Your beneficiaries are the recipients of your estate plan inventory. Beneficiary designations may include spouses, partners, children, friends, business partners and more.

5. Name Your Personal Representatives

Personal representatives will serve as fiduciaries of the beneficiaries of estates and they have a duty to act in good faith and in the best interests of the estate’s beneficiaries. They also have the authority to make decisions over others.

6. Create Your Estate Documents

Having these documents in order will save you from costly estate planning errors down the road.

  • Durable Power of Attorney (DPOA)
  • Advanced Medical Directives
  • Will
  • Letter of Instruction
  • Living Trust

7. Update Your Accounts

This is a good chance to make sure you log into all your online accounts and make sure they’re performing the way you want. Update passwords, logins, security questions, etc., so that in the event of your death, your executor and beneficiaries are able to access your accounts.

8. Sign Everything

Not to sound alarmist, but make sure you sign and notarize everything as soon as it is ready. Nothing is official without your signature!

9. Write an Estate Memo

Establish an estate memo to help your family properly handle the distribution of your assets. This includes:

  • Location of important documents 
  • Information on bank and investment accounts 
  • Descriptions of real estate and other property 
  • Outstanding liabilities

Find a free example here.

10. Revisit and Update

Keep your inventory list up to date. Kids grow up, major life events happen and situations may change. We recommend revisiting the list every two years and update it as appropriate.

An estate plan will help your loved ones memorialize your plan with your attorney and will ensure that your wishes are carried out in the way you desire.

For additional resources tailored to your specific situation, take our 2-minute financial wellness assessment to access resources focused on the areas of your finances that matter most.

Next Steps

For additional resources tailored to your specific situation, click the link below to take our 2-minute financial wellness assessment to access resources focused on the areas of your finances that matter most.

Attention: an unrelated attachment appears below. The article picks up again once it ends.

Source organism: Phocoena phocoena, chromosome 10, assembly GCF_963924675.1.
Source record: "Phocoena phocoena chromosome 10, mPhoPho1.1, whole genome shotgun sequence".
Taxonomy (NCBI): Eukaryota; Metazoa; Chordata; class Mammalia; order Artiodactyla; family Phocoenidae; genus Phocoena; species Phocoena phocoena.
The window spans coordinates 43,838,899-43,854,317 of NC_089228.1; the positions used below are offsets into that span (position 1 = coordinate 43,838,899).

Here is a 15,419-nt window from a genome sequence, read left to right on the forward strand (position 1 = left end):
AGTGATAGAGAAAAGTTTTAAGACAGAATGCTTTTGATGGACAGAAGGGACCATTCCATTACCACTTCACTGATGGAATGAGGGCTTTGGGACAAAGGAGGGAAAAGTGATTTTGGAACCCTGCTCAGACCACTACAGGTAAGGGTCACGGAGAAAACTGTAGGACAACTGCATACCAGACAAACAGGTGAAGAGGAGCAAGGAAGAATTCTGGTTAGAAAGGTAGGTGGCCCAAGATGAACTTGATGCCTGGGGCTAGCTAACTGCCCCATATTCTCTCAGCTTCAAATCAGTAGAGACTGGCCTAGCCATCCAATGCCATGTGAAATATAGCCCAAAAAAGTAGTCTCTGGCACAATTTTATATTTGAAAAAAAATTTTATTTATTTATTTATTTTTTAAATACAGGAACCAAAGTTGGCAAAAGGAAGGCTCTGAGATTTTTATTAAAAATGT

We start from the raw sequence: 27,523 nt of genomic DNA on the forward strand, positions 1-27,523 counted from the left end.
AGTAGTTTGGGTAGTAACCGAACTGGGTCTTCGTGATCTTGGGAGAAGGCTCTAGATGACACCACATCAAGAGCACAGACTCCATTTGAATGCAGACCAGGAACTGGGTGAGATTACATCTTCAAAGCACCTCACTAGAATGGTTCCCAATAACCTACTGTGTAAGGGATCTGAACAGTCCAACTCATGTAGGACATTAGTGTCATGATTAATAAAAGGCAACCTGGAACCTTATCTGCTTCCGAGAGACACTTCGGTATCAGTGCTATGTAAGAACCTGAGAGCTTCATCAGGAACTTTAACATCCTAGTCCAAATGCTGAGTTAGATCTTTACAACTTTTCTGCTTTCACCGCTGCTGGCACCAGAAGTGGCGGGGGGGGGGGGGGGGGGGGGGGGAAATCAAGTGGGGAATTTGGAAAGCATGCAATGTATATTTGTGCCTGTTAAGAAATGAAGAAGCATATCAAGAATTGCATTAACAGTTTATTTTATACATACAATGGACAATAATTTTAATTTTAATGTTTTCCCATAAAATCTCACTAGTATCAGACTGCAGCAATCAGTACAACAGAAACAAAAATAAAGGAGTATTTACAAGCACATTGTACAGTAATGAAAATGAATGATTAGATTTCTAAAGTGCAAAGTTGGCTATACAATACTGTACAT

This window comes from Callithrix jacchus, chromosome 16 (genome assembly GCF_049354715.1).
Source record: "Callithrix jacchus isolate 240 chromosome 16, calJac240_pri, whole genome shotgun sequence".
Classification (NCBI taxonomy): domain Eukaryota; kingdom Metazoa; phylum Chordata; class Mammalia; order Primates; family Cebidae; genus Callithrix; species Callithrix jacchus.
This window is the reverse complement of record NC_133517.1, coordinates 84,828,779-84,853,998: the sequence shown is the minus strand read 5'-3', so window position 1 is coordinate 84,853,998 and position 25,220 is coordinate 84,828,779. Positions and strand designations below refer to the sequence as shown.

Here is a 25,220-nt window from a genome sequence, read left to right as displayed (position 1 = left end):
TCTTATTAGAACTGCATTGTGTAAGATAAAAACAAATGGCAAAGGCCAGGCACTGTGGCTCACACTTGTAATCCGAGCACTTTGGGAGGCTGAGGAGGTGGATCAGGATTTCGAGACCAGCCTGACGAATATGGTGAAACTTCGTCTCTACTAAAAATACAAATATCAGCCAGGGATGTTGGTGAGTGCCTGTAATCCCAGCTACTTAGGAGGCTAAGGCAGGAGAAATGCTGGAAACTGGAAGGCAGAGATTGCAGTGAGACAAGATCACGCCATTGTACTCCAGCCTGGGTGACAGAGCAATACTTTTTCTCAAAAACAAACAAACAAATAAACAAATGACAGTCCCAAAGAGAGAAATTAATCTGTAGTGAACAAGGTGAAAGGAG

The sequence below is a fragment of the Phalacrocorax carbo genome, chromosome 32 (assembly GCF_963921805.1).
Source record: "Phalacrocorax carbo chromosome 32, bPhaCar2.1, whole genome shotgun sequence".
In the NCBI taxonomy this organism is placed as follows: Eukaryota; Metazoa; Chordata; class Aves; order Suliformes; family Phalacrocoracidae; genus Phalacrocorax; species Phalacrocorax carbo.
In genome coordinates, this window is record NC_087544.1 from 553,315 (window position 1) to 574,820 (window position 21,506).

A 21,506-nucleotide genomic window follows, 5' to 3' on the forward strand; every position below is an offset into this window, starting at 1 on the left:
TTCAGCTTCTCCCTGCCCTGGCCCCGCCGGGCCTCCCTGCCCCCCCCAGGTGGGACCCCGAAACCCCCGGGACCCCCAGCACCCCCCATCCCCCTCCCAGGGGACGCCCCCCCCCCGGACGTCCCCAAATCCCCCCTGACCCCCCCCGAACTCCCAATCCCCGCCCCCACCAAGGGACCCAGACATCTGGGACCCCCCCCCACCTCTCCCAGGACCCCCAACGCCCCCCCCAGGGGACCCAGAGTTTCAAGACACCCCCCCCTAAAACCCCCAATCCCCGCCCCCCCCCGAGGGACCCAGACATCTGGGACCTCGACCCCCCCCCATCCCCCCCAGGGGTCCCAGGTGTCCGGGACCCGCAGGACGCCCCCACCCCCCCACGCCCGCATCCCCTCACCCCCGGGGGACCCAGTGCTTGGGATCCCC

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Disclosure:

This material has been prepared for informational purposes only and should not be used as investment, tax, legal or accounting advice. All investing involves risk. Past performance is no guarantee of future results. Diversification does not ensure a profit or guarantee against a loss. You should consult your own tax, legal and accounting advisors.

Plancorp is a registered investment advisor with the Securities and Exchange Commission ("SEC") and only transacts business in states where it is properly registered or is excluded or exempted from registration requirements. SEC registration does not imply a certain level of skill or training. Please refer to our Form ADV Part 2A disclosure brochure and our Form CRS for additional information regarding the qualifications and business practices of Plancorp.

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Plancorp started with a unique philosophy: Always put your clients’ interests ahead of your own, and you’ll build a successful business. That was in 1983, but the sentiment still drives every decision we make. After 35 years of helping individuals, families and business owners plan for financial independence, our commitment to serving as financial life advocates is stronger than ever. More »